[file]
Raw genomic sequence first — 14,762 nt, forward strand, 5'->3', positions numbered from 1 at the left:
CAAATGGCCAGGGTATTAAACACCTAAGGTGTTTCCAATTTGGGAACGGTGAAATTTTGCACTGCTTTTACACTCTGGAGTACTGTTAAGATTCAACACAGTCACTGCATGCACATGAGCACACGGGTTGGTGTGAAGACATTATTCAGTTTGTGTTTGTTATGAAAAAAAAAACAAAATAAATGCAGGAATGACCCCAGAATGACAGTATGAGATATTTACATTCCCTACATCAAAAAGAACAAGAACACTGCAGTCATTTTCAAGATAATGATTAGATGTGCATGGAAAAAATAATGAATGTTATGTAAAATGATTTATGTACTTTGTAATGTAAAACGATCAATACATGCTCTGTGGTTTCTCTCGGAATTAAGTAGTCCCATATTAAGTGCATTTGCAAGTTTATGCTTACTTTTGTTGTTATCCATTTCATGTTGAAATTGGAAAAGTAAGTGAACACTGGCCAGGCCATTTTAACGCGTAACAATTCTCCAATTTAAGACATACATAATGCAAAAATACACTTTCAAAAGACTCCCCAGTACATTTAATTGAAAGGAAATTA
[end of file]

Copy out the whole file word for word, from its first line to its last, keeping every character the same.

Raw genomic sequence first — 14,762 nt, forward strand, 5'->3', positions numbered from 1 at the left:
CAAATGGCCAGGGTATTAAACACCTAAGGTGTTTCCAATTTGGGAACGGTGAAATTTTGCACTGCTTTTACACTCTGGAGTACTGTTAAGATTCAACACAGTCACTGCATGCACATGAGCACACGGGTTGGTGTGAAGACATTATTCAGTTTGTGTTTGTTATGAAAAAAAAAACAAAATAAATGCAGGAATGACCCCAGAATGACAGTATGAGATATTTACATTCCCTACATCAAAAAGAACAAGAACACTGCAGTCATTTTCAAGATAATGATTAGATGTGCATGGAAAAAATAATGAATGTTATGTAAAATGATTTATGTACTTTGTAATGTAAAACGATCAATACATGCTCTGTGGTTTCTCTCGGAATTAAGTAGTCCCATATTAAGTGCATTTGCAAGTTTATGCTTACTTTTGTTGTTATCCATTTCATGTTGAAATTGGAAAAGTAAGTGAACACTGGCCAGGCCATTTTAACGCGTAACAATTCTCCAATTTAAGACATACATAATGCAAAAATACACTTTCAAAAGACTCCCCAGTACATTTAATTGAAAGGAAATTA